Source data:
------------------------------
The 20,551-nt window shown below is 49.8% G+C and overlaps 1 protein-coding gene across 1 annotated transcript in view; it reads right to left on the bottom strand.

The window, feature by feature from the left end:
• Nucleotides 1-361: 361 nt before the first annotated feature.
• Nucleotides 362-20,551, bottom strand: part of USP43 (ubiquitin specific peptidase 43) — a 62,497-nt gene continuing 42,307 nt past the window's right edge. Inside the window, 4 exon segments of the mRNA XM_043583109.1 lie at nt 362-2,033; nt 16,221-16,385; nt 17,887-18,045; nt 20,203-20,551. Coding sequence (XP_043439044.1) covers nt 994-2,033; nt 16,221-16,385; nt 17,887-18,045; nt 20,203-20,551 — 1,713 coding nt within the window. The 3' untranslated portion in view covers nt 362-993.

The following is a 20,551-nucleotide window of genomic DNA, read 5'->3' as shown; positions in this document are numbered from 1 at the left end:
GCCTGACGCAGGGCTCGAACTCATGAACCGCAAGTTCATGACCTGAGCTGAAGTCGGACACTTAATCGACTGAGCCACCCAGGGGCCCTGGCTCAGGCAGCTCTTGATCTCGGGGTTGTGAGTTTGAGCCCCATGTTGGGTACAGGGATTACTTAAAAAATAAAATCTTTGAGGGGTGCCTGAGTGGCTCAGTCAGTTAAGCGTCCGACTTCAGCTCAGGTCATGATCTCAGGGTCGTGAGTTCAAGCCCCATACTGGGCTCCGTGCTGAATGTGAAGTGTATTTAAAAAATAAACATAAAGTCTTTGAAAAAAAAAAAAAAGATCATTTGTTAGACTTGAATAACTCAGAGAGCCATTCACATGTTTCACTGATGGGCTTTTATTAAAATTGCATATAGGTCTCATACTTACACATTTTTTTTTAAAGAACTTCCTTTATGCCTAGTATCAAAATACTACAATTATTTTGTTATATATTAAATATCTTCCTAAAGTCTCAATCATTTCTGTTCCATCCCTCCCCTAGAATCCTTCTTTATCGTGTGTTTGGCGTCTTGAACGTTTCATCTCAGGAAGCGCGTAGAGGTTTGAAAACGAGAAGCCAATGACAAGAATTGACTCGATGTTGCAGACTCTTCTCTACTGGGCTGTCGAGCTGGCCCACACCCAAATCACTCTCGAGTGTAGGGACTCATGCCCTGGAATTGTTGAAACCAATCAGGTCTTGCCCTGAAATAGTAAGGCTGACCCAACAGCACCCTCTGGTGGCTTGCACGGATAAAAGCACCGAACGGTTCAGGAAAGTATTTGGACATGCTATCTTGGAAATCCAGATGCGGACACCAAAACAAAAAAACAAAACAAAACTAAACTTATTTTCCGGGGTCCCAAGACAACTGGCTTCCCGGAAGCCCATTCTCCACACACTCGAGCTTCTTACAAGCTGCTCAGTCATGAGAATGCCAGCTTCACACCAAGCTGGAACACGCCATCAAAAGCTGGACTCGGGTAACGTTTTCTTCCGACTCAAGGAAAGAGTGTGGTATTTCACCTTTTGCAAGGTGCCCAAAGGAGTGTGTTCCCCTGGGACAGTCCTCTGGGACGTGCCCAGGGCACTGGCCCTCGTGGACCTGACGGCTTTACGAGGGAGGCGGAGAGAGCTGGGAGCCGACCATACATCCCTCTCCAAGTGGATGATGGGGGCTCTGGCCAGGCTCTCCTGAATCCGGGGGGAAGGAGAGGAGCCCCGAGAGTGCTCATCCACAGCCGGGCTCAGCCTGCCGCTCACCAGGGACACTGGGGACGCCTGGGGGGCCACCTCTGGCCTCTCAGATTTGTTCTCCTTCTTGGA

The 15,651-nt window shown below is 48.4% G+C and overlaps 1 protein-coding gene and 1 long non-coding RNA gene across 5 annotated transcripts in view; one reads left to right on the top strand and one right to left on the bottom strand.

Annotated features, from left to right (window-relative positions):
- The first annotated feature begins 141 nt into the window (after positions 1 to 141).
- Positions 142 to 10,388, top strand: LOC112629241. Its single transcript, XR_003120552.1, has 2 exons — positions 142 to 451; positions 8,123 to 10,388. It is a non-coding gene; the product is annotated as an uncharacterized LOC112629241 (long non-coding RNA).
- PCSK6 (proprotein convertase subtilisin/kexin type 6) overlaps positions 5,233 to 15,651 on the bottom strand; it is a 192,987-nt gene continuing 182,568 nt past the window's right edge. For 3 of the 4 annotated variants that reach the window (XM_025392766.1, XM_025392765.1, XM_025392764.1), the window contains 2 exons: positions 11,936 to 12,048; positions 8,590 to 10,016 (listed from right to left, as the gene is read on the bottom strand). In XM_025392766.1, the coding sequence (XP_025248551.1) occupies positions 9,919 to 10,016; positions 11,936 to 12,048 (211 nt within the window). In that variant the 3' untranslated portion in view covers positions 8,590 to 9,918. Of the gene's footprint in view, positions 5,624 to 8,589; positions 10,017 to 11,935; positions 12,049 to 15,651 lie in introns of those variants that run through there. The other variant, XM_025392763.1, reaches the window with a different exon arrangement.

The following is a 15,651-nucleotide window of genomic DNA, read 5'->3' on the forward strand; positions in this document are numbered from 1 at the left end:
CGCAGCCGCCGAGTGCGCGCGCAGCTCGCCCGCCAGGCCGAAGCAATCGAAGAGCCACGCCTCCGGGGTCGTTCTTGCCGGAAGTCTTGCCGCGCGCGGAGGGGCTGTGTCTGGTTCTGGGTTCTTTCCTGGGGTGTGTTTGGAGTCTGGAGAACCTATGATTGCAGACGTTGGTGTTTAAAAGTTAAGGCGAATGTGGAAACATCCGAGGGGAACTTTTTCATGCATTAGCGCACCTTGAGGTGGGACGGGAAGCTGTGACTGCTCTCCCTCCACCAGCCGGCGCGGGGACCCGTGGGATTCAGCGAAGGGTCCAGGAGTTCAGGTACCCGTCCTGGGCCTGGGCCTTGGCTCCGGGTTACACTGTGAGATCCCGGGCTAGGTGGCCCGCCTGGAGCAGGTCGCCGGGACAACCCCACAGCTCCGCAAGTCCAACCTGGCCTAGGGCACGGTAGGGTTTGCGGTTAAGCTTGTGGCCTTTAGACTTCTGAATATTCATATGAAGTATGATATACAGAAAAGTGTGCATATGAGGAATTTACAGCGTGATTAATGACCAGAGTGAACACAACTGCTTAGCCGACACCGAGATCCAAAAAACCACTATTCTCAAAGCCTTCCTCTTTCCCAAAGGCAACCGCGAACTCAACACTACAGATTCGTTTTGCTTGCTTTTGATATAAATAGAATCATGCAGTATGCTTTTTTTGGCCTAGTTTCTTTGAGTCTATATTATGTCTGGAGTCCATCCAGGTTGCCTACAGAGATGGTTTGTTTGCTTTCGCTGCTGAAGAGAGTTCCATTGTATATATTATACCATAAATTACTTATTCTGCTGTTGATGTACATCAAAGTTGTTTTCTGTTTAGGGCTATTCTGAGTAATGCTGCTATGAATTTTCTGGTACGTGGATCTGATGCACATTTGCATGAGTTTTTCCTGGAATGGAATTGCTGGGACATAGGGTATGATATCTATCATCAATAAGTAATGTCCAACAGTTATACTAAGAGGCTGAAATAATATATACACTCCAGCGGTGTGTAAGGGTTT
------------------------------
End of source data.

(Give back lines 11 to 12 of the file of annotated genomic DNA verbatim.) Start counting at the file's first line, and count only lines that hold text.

- PCSK6 (proprotein convertase subtilisin/kexin type 6) overlaps positions 5,233 to 15,651 on the bottom strand; it is a 192,987-nt gene continuing 182,568 nt past the window's right edge. For 3 of the 4 annotated variants that reach the window (XM_025392766.1, XM_025392765.1, XM_025392764.1), the window contains 2 exons: positions 11,936 to 12,048; positions 8,590 to 10,016 (listed from right to left, as the gene is read on the bottom strand). In XM_025392766.1, the coding sequence (XP_025248551.1) occupies positions 9,919 to 10,016; positions 11,936 to 12,048 (211 nt within the window). In that variant the 3' untranslated portion in view covers positions 8,590 to 9,918. Of the gene's footprint in view, positions 5,624 to 8,589; positions 10,017 to 11,935; positions 12,049 to 15,651 lie in introns of those variants that run through there. The other variant, XM_025392763.1, reaches the window with a different exon arrangement.

The following is a 15,651-nucleotide window of genomic DNA, read 5'->3' on the forward strand; positions in this document are numbered from 1 at the left end: